Illuminating Stories about Fell Pony Characteristics

Eddie's mare Bess courtesy Eddie McDonough

Eddie’s mare Bess courtesy Eddie McDonough

I love hearing stories that illustrate fundamental characteristics of the Fell Pony.  The other day I heard three in the space of a few hours, and I felt like I’d hit a jackpot.

The first two stories came from Eddie McDonough who has friends that are both curious and skeptical about Eddie’s enthusiasm for the Fell Pony.  On two occasions, Eddie invited friends to accompany him on their chosen mounts when Eddie took his pony Bess out for a drive.  The first friend was on a Welsh Cob, and after a fair distance at a traveling pace, Eddie asked Bess to stop.  She was as fit and fresh as when they had started out, but Eddie’s friend’s Welsh Cob was greatly lathered.  A Fell Pony’s gaits are expected to be active but economical, and while a Cob has active movement, it is so high-stepping as to be uneconomic and energy sapping.

On another day a second friend was mounted on his Thoroughbred, and Eddie and Bess set off down the road as before.  When they pulled up, Eddie’s friend was visibly frustrated.  While Bess had been trotting along, the Thoroughbred kept breaking gait.  The larger horse couldn’t trot and keep up with a Fell Pony.  A ground-covering trot is a hallmark of our breed.

Joe Langcake shared the final story of that day with me.  He was in Holland several years ago and was taken to see some high class warmbloods.  When their owner asked what sort of horse Joe raised, he told them Fell Ponies.  “Oh, those dreaded Fells,” the owner exclaimed.  The warmblood owner then went on to describe a driving trial he’d recently competed in.  His horses easily bested the Fells in the arena portion of the competition, but the cross country phase was another matter.  The Fells, being smaller and perceived as being less athletic, had been started twenty minutes behind the larger horses.  Half way through the race, the warmblood owner heard hoofbeats coming up behind, and then a voice called out “If you can’t go any faster, move over so I can go on.”  Not only did the Fells catch up to the field of larger horses, but they passed their vet check faster and went ahead.  The Fells ended up finishing first and second.  The breed’s stamina is a hallmark and obviously surprises people.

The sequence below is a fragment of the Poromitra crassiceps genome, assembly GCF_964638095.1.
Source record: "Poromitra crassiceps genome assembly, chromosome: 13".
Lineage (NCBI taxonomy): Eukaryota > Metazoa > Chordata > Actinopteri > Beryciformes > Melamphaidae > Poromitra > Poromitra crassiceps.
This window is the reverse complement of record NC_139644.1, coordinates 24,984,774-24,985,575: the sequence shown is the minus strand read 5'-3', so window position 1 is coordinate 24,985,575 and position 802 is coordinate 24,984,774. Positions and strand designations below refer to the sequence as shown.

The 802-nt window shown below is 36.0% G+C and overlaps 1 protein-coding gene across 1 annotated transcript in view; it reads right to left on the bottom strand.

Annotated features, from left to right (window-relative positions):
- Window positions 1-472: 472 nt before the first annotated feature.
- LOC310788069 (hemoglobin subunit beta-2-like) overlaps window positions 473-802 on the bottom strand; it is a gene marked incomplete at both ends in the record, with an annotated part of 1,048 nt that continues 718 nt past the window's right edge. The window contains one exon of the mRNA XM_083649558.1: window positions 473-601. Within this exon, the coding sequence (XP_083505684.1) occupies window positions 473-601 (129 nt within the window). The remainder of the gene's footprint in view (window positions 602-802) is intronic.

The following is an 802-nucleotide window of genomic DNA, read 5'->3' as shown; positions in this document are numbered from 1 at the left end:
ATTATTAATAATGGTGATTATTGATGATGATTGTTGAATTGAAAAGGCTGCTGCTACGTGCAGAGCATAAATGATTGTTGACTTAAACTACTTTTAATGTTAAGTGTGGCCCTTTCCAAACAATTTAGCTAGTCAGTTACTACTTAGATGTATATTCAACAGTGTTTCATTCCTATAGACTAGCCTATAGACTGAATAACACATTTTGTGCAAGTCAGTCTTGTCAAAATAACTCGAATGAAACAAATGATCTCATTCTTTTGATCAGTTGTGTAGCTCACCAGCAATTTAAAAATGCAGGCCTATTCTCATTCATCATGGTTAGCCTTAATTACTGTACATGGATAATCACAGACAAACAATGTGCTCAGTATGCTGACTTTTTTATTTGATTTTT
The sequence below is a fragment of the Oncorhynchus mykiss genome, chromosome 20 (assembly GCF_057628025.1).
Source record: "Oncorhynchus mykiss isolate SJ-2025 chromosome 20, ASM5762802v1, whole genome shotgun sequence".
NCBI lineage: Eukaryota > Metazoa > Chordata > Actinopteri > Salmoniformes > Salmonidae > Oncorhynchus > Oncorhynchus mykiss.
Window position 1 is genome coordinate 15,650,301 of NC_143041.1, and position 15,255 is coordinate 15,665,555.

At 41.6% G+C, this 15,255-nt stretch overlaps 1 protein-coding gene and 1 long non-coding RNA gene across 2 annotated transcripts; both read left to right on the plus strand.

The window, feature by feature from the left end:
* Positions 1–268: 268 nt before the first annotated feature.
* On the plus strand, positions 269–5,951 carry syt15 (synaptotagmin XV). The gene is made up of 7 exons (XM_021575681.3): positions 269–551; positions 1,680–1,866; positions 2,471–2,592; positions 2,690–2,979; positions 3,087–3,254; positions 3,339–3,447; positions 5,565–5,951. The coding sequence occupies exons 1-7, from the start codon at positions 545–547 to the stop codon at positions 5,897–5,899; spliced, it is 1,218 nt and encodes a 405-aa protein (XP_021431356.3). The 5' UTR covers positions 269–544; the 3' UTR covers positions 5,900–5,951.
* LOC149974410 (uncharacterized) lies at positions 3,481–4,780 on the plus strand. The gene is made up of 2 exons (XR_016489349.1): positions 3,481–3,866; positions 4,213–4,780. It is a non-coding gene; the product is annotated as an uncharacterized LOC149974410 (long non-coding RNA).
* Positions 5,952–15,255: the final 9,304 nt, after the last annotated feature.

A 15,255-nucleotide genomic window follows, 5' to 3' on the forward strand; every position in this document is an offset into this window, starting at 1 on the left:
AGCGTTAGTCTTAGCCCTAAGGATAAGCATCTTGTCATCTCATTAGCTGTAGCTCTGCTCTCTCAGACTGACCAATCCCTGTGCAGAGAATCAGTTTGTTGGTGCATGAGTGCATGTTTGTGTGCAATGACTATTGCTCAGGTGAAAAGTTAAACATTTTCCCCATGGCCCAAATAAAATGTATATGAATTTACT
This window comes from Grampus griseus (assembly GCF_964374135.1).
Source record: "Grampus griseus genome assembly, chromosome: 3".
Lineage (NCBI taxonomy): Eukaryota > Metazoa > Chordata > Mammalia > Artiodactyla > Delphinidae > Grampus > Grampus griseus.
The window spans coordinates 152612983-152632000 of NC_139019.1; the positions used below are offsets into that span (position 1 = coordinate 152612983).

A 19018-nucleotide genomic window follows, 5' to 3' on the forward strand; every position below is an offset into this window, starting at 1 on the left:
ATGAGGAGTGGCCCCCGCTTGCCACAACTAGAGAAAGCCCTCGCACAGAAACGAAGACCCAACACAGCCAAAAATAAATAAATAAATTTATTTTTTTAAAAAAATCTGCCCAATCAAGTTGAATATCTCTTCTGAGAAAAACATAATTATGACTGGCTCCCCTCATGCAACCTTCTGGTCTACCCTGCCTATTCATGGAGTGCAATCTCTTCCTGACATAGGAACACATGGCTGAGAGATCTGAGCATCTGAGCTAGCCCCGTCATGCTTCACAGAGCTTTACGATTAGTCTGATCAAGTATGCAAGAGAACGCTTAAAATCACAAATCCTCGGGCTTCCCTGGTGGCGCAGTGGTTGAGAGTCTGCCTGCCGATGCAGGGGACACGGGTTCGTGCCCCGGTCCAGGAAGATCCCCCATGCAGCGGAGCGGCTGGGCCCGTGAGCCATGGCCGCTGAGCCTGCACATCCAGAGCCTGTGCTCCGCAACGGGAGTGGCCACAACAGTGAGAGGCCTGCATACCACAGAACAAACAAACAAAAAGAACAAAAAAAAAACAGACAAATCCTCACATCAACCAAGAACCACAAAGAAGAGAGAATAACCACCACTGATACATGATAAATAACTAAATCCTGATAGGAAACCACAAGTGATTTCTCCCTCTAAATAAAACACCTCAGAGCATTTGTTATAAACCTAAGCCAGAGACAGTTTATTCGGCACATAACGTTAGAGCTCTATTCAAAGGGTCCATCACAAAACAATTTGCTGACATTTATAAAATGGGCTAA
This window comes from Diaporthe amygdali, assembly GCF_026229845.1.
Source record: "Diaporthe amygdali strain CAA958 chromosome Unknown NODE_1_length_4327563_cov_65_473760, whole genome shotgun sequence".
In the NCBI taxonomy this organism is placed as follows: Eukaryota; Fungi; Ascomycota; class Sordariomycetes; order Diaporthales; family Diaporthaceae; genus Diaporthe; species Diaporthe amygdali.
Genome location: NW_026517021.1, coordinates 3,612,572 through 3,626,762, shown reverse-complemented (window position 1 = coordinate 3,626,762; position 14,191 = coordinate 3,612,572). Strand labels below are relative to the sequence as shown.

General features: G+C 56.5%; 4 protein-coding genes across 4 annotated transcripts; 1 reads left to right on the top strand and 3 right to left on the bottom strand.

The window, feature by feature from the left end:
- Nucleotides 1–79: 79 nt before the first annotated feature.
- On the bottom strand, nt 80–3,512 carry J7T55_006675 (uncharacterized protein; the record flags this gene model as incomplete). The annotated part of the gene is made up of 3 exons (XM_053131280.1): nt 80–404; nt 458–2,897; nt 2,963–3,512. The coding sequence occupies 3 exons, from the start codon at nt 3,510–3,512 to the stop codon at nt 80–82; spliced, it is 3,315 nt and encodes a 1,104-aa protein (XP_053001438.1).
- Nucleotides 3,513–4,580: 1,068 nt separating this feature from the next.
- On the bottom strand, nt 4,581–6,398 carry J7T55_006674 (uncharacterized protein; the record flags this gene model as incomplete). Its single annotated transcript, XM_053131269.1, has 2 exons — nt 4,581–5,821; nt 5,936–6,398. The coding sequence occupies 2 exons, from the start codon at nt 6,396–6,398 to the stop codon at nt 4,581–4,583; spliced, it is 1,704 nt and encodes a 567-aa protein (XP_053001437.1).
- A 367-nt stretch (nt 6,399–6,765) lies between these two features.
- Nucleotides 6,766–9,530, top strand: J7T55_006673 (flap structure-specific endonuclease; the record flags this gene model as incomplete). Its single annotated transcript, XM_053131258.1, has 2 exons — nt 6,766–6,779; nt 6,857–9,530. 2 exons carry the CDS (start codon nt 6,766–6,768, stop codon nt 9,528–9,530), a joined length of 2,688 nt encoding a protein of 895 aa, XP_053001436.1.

© Jenifer Morrissey


About workponies

Breeder of Fell Ponies, teamster of work ponies, and author of Feather Notes, Fell Pony News, and A Humbling Experience: My First Few Years with Fell Ponies. Distributor of Dynamite Specialty Products for the health of our planet and the beings I share it with.
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